Also available online via ScienceDirect (2006) – featuring extensive browsing, searching, and internal cross-referencing between articles in the work, plus dynamic linking to journal articles and abstract databases, making navigation flexible and easy. For more information, pricing options and availability visit www.info.sciencedirect.com.
2006 Textbook of Neural Repair and Rehabilitation by Michael Selzer (Editor), Stephanie Clarke (Editor), Leonardo Cohen (Editor), Pamela Duncan (Editor), Fred Gage (Editor)
2005 Origins of the Modern Mind by Merlin Donald (Author)
2005 Origin of Mind: Evolution of Brain, Cognition, and General Intelligence by David C Geary (Author)
2005 Brain Damage and Repair : From Molecular Research to Clinical Therapy by T. Herdegen (Editor), J. Delgado-Garcia (Editor)
2004 Mental Evolution in Animals by George John Romanes (Author), Charles Darwin (Author)
1885. With a posthumous essay on instinct by Charles Darwin. Romanes, British biologist, was personal friends with Charles Darwin who had substantial influence on his studies. Despite early strong religious beliefs, Romanes was converted to Darwinism. His work, Mental Evolution in Animals, traces the parallel development of intelligence in the animal world and in man. Contents: The Criterion of Mind; The Structure and Functions of Nerve-Tissue; The Physical Basis of Mind; The Root-Principles of Mind; Explanation of the Diagram; Consciousness; Sensation; Pleasures and Pains, Memory, and Association of Ideas; Perception; Imagination; Instinct; Reason; and Animal Emotions, and Summary of Intellectual Faculties.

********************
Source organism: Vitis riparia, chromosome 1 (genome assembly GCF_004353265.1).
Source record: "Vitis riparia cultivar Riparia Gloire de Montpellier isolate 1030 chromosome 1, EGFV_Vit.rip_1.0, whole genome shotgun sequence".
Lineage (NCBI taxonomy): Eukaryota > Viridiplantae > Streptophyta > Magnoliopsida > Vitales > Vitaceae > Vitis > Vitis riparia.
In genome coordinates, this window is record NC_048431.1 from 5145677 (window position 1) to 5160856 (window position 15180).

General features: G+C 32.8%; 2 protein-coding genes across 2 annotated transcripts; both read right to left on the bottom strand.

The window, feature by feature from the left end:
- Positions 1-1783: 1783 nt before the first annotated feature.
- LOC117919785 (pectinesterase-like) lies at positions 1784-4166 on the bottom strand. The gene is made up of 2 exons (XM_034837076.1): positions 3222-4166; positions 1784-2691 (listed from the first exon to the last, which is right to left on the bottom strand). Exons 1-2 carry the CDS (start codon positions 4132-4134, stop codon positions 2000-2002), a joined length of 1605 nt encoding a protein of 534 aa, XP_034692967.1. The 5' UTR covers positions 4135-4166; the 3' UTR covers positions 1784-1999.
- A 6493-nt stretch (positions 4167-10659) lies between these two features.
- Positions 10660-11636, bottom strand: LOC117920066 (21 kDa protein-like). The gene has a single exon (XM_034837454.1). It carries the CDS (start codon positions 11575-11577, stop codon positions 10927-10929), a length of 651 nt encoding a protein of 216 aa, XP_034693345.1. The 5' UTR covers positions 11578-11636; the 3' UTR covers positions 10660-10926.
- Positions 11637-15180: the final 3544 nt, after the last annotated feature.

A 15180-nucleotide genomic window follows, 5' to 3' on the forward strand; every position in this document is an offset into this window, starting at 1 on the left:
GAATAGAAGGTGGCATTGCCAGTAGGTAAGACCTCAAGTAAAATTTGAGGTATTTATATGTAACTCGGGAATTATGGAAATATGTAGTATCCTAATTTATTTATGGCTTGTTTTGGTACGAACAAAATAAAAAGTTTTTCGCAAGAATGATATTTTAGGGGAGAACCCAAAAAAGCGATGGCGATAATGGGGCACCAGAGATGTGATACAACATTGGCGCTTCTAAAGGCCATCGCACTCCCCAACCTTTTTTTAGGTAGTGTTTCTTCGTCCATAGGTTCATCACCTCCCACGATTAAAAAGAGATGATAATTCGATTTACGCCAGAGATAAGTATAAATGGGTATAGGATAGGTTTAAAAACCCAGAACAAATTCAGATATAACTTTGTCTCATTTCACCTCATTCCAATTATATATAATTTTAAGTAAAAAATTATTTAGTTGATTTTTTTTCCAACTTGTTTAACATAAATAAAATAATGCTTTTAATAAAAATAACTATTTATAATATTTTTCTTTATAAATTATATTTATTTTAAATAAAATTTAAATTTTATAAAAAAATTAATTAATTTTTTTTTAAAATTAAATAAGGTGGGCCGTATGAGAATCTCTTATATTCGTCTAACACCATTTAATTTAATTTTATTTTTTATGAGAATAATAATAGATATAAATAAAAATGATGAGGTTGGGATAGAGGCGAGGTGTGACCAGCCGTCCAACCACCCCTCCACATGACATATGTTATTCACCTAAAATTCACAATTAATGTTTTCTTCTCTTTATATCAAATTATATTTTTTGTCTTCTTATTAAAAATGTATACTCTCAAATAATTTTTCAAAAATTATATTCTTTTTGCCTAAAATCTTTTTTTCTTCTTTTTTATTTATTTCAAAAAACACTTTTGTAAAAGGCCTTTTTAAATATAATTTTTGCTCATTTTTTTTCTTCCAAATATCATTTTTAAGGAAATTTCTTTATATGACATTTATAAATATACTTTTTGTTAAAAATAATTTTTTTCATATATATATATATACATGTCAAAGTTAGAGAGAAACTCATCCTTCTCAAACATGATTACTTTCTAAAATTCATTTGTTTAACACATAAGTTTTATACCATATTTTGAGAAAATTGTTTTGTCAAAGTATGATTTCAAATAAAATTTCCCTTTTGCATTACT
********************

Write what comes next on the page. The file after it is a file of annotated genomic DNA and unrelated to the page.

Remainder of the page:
2004 Understanding Intelligence in the 21st Century: Journeys in Shadows (Studies in Intelligence Series) by L. V. Scott
2004 Principles of Brain Evolution by Georg F. Striedter (Author)
2003 The Scientific Study of General Intelligence by Helmuth Nyborg
2003 The Clinical Science of Neurologic Rehabilitation by Bruce H. Dobkin (Author)
2003 The Brain: Our Universe Within - Evolution & Perception (DVD - 2003)
2003 Handbook of Neurological Rehabilitation by R.j. Greenwood (Author)
2002 腦,在演化中 Evolving Brains John Morgan Allm 著 / 曹純 譯
2002 John T. Bruer. The Myth of the First Three Years: A New Understanding of Early Brain Development and Lifelong Learning
2001 Evolution (parts 6 & 7): Minds Big Bang/What About God? ~ Liam Neeson (narrator) (DVD - 2001)
2001大腦變奏曲─神經演化故事13章 Defending the Cavewoman: And Other Tales of Evolutionary Neurology原文作者：Harold Klawans譯者：陳振東
"All superficial comparisons to the contrary, Oliver Sacks and I are really quite dissimilar," said Dr. Harold Klawans, in his essay "My Lunch with Oliver." He and Sacks were both neurologists, both with special interests in movement disorders and Parkinson's disease, and both writers. "The brain and how it functions is to Oliver a philosophical issue... I try to ask simple questions." Klawans's questions are not really "simple," but they're about evolution and development instead of philosophy.